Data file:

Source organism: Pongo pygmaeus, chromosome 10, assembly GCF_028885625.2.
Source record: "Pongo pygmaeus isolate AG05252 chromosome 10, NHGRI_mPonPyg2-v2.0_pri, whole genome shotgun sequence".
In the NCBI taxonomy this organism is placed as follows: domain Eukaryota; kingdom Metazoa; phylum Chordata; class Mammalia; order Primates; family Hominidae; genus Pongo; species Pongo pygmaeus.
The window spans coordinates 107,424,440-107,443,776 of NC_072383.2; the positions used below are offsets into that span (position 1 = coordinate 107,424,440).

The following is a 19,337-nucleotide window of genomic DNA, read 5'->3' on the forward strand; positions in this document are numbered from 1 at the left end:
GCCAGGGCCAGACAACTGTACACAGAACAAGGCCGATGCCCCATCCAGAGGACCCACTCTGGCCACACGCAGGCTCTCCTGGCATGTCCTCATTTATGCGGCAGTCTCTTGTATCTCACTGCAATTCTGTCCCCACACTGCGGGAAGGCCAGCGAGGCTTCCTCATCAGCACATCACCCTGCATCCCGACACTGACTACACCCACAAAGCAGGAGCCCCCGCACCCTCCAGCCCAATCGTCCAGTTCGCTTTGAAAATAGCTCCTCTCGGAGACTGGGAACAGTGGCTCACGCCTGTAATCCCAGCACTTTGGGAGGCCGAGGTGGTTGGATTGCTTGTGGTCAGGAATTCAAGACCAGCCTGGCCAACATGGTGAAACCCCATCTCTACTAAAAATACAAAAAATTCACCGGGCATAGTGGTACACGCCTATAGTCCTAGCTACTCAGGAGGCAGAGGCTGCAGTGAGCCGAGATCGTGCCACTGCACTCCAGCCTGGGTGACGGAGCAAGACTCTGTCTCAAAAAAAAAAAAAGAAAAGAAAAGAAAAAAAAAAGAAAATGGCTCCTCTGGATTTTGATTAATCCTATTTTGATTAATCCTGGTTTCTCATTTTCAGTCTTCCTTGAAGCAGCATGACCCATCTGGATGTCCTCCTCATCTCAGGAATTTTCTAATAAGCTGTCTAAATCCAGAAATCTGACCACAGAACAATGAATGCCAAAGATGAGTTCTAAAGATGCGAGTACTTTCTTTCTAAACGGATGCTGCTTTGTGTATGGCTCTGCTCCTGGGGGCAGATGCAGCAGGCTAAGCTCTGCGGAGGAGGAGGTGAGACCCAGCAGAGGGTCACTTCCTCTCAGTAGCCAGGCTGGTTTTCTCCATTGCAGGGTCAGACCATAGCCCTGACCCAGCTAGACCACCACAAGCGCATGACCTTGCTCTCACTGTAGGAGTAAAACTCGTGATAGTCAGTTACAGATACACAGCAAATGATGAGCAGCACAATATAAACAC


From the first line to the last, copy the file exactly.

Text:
Source organism: Pongo pygmaeus, chromosome 10, assembly GCF_028885625.2.
Source record: "Pongo pygmaeus isolate AG05252 chromosome 10, NHGRI_mPonPyg2-v2.0_pri, whole genome shotgun sequence".
In the NCBI taxonomy this organism is placed as follows: domain Eukaryota; kingdom Metazoa; phylum Chordata; class Mammalia; order Primates; family Hominidae; genus Pongo; species Pongo pygmaeus.
The window spans coordinates 107,424,440-107,443,776 of NC_072383.2; the positions used below are offsets into that span (position 1 = coordinate 107,424,440).

The following is a 19,337-nucleotide window of genomic DNA, read 5'->3' on the forward strand; positions in this document are numbered from 1 at the left end:
GCCAGGGCCAGACAACTGTACACAGAACAAGGCCGATGCCCCATCCAGAGGACCCACTCTGGCCACACGCAGGCTCTCCTGGCATGTCCTCATTTATGCGGCAGTCTCTTGTATCTCACTGCAATTCTGTCCCCACACTGCGGGAAGGCCAGCGAGGCTTCCTCATCAGCACATCACCCTGCATCCCGACACTGACTACACCCACAAAGCAGGAGCCCCCGCACCCTCCAGCCCAATCGTCCAGTTCGCTTTGAAAATAGCTCCTCTCGGAGACTGGGAACAGTGGCTCACGCCTGTAATCCCAGCACTTTGGGAGGCCGAGGTGGTTGGATTGCTTGTGGTCAGGAATTCAAGACCAGCCTGGCCAACATGGTGAAACCCCATCTCTACTAAAAATACAAAAAATTCACCGGGCATAGTGGTACACGCCTATAGTCCTAGCTACTCAGGAGGCAGAGGCTGCAGTGAGCCGAGATCGTGCCACTGCACTCCAGCCTGGGTGACGGAGCAAGACTCTGTCTCAAAAAAAAAAAAAGAAAAGAAAAGAAAAAAAAAAGAAAATGGCTCCTCTGGATTTTGATTAATCCTATTTTGATTAATCCTGGTTTCTCATTTTCAGTCTTCCTTGAAGCAGCATGACCCATCTGGATGTCCTCCTCATCTCAGGAATTTTCTAATAAGCTGTCTAAATCCAGAAATCTGACCACAGAACAATGAATGCCAAAGATGAGTTCTAAAGATGCGAGTACTTTCTTTCTAAACGGATGCTGCTTTGTGTATGGCTCTGCTCCTGGGGGCAGATGCAGCAGGCTAAGCTCTGCGGAGGAGGAGGTGAGACCCAGCAGAGGGTCACTTCCTCTCAGTAGCCAGGCTGGTTTTCTCCATTGCAGGGTCAGACCATAGCCCTGACCCAGCTAGACCACCACAAGCGCATGACCTTGCTCTCACTGTAGGAGTAAAACTCGTGATAGTCAGTTACAGATACACAGCAAATGATGAGCAGCACAATATAAACAC